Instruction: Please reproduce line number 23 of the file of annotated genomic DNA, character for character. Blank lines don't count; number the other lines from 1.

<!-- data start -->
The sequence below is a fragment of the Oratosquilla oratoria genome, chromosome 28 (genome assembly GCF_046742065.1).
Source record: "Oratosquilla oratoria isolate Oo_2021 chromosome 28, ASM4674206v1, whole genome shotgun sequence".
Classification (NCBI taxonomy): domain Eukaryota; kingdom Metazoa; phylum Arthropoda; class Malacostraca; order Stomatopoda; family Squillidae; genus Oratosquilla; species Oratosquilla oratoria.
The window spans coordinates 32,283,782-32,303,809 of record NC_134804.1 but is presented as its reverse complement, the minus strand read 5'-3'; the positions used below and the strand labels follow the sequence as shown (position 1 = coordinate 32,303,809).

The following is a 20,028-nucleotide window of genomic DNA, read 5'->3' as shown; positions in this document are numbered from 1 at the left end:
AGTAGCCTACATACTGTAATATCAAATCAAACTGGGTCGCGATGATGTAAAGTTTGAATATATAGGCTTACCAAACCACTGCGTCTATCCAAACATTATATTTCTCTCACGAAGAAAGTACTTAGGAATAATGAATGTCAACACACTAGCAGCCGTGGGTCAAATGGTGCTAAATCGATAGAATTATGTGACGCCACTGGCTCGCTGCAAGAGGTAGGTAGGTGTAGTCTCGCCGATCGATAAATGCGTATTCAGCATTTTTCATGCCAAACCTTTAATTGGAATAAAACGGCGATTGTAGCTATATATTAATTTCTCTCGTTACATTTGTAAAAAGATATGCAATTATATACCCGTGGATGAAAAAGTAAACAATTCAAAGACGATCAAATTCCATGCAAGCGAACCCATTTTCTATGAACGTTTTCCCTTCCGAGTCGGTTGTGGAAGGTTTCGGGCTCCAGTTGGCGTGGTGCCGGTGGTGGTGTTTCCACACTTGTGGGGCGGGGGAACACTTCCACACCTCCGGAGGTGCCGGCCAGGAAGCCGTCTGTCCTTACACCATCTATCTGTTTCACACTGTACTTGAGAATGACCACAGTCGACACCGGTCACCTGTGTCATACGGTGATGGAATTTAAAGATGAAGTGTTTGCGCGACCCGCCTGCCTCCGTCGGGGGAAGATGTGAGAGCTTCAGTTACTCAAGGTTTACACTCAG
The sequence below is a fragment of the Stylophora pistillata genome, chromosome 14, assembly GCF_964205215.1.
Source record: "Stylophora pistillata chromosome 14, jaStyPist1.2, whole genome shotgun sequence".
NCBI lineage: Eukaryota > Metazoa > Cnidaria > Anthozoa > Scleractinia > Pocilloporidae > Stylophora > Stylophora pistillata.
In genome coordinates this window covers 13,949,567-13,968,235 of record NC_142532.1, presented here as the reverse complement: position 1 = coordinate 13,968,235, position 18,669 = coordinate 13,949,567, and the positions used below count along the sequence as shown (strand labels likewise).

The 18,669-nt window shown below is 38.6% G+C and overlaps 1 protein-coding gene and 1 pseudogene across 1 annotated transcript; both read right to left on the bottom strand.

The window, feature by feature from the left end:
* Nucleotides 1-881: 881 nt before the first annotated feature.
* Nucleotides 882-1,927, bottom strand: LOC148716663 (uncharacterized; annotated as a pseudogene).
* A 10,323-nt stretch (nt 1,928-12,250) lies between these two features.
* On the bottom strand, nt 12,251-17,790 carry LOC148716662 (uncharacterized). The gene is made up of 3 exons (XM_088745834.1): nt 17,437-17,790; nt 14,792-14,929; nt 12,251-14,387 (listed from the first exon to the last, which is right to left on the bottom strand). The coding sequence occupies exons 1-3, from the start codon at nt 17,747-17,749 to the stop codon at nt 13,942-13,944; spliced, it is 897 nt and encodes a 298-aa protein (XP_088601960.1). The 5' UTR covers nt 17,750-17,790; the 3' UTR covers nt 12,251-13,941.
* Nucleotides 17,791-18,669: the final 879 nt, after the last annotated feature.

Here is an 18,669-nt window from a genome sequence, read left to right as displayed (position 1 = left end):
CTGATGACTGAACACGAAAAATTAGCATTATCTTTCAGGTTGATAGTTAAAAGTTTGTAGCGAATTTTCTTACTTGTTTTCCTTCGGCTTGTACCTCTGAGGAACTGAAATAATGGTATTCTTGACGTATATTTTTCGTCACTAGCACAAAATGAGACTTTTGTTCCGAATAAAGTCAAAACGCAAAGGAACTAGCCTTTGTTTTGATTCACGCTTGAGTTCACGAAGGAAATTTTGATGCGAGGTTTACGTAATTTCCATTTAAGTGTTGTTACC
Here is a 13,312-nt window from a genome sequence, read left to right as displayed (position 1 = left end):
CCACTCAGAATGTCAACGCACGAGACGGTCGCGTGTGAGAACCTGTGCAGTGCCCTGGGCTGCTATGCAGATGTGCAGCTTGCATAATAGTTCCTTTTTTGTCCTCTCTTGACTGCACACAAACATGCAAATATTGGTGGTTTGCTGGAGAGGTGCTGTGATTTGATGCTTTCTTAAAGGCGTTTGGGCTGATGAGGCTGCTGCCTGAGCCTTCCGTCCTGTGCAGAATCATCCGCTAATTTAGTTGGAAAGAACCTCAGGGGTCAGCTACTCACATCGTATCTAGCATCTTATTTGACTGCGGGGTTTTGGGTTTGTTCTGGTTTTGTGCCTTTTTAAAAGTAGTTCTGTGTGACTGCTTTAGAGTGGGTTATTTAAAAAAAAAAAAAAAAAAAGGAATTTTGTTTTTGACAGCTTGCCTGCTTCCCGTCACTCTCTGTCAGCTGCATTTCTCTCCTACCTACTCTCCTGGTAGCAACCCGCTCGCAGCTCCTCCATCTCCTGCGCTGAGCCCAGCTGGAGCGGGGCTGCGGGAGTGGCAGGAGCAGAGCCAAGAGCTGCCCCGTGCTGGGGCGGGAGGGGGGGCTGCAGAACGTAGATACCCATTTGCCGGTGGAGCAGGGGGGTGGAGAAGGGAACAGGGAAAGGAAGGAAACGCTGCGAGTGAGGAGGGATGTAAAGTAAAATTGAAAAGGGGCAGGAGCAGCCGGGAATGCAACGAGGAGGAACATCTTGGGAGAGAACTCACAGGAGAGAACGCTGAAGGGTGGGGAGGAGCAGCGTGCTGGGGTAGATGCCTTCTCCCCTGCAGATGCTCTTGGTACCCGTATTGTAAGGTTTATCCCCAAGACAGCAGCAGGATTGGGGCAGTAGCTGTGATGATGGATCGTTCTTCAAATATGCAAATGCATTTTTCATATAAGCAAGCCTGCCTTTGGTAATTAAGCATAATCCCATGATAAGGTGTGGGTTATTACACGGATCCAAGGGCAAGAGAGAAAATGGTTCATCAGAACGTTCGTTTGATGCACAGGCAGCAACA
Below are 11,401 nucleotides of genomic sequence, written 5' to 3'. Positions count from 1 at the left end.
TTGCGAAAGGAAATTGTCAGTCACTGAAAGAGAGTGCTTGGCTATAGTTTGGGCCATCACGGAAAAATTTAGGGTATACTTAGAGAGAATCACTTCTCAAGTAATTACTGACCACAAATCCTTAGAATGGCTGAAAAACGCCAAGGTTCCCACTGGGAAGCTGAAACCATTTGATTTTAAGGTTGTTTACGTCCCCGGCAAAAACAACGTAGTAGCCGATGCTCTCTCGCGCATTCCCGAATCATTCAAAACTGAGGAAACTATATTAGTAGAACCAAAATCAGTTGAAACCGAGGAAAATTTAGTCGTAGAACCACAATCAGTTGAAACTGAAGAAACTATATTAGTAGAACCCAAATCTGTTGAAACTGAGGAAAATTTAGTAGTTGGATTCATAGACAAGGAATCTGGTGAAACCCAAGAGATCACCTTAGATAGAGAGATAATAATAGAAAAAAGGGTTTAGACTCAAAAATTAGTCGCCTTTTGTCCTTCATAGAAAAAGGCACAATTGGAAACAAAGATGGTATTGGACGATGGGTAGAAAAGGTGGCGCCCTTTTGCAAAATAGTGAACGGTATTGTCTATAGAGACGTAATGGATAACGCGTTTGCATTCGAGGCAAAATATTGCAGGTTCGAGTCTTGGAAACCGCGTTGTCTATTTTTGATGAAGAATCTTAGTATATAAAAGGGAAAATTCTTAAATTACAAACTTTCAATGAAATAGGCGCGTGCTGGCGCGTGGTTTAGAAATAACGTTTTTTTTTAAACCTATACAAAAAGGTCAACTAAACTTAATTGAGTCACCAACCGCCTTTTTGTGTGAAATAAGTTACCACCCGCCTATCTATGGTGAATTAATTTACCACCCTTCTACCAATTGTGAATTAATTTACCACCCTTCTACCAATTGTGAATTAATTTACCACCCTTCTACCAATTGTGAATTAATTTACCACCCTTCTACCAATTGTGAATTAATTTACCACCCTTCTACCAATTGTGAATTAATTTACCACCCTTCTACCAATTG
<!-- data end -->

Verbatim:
TTGCGAAAGGAAATTGTCAGTCACTGAAAGAGAGTGCTTGGCTATAGTTTGGGCCATCACGGAAAAATTTAGGGTATACTTAGAGAGAATCACTTCTCAAGTAATTACTGACCACAAATCCTTAGAATGGCTGAAAAACGCCAAGGTTCCCACTGGGAAGCTGAAACCATTTGATTTTAAGGTTGTTTACGTCCCCGGCAAAAACAACGTAGTAGCCGATGCTCTCTCGCGCATTCCCGAATCATTCAAAACTGAGGAAACTATATTAGTAGAACCAAAATCAGTTGAAACCGAGGAAAATTTAGTCGTAGAACCACAATCAGTTGAAACTGAAGAAACTATATTAGTAGAACCCAAATCTGTTGAAACTGAGGAAAATTTAGTAGTTGGATTCATAGACAAGGAATCTGGTGAAACCCAAGAGATCACCTTAGATAGAGAGATAATAATAGAAAAAAGGGTTTAGACTCAAAAATTAGTCGCCTTTTGTCCTTCATAGAAAAAGGCACAATTGGAAACAAAGATGGTATTGGACGATGGGTAGAAAAGGTGGCGCCCTTTTGCAAAATAGTGAACGGTATTGTCTATAGAGACGTAATGGATAACGCGTTTGCATTCGAGGCAAAATATTGCAGGTTCGAGTCTTGGAAACCGCGTTGTCTATTTTTGATGAAGAATCTTAGTATATAAAAGGGAAAATTCTTAAATTACAAACTTTCAATGAAATAGGCGCGTGCTGGCGCGTGGTTTAGAAATAACGTTTTTTTTTAAACCTATACAAAAAGGTCAACTAAACTTAATTGAGTCACCAACCGCCTTTTTGTGTGAAATAAGTTACCACCCGCCTATCTATGGTGAATTAATTTACCACCCTTCTACCAATTGTGAATTAATTTACCACCCTTCTACCAATTGTGAATTAATTTACCACCCTTCTACCAATTGTGAATTAATTTACCACCCTTCTACCAATTGTGAATTAATTTACCACCCTTCTACCAATTGTGAATTAATTTACCACCCTTCTACCAATTG